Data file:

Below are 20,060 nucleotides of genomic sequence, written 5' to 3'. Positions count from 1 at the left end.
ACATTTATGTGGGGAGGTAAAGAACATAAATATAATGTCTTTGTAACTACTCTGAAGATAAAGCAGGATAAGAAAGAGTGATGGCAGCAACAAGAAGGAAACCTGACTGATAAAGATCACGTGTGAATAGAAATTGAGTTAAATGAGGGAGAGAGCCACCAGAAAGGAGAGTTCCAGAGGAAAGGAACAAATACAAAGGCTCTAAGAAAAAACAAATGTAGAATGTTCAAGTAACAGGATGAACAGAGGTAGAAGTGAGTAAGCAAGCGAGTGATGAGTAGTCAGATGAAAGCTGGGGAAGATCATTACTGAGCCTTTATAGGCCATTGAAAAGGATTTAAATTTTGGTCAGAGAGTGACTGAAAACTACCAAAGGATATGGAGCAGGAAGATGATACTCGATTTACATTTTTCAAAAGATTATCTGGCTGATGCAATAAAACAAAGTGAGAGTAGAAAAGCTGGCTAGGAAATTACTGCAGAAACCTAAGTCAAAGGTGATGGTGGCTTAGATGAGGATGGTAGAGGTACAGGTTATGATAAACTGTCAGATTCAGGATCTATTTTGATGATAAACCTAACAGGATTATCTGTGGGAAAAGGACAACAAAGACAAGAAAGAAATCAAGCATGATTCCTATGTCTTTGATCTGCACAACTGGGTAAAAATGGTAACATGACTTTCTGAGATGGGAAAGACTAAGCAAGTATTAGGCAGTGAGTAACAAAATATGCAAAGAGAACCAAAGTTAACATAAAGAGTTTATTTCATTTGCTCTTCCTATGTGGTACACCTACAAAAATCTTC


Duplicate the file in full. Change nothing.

Below are 20,060 nucleotides of genomic sequence, written 5' to 3'. Positions count from 1 at the left end.
ACATTTATGTGGGGAGGTAAAGAACATAAATATAATGTCTTTGTAACTACTCTGAAGATAAAGCAGGATAAGAAAGAGTGATGGCAGCAACAAGAAGGAAACCTGACTGATAAAGATCACGTGTGAATAGAAATTGAGTTAAATGAGGGAGAGAGCCACCAGAAAGGAGAGTTCCAGAGGAAAGGAACAAATACAAAGGCTCTAAGAAAAAACAAATGTAGAATGTTCAAGTAACAGGATGAACAGAGGTAGAAGTGAGTAAGCAAGCGAGTGATGAGTAGTCAGATGAAAGCTGGGGAAGATCATTACTGAGCCTTTATAGGCCATTGAAAAGGATTTAAATTTTGGTCAGAGAGTGACTGAAAACTACCAAAGGATATGGAGCAGGAAGATGATACTCGATTTACATTTTTCAAAAGATTATCTGGCTGATGCAATAAAACAAAGTGAGAGTAGAAAAGCTGGCTAGGAAATTACTGCAGAAACCTAAGTCAAAGGTGATGGTGGCTTAGATGAGGATGGTAGAGGTACAGGTTATGATAAACTGTCAGATTCAGGATCTATTTTGATGATAAACCTAACAGGATTATCTGTGGGAAAAGGACAACAAAGACAAGAAAGAAATCAAGCATGATTCCTATGTCTTTGATCTGCACAACTGGGTAAAAATGGTAACATGACTTTCTGAGATGGGAAAGACTAAGCAAGTATTAGGCAGTGAGTAACAAAATATGCAAAGAGAACCAAAGTTAACATAAAGAGTTTATTTCATTTGCTCTTCCTATGTGGTACACCTACAAAAATCTTC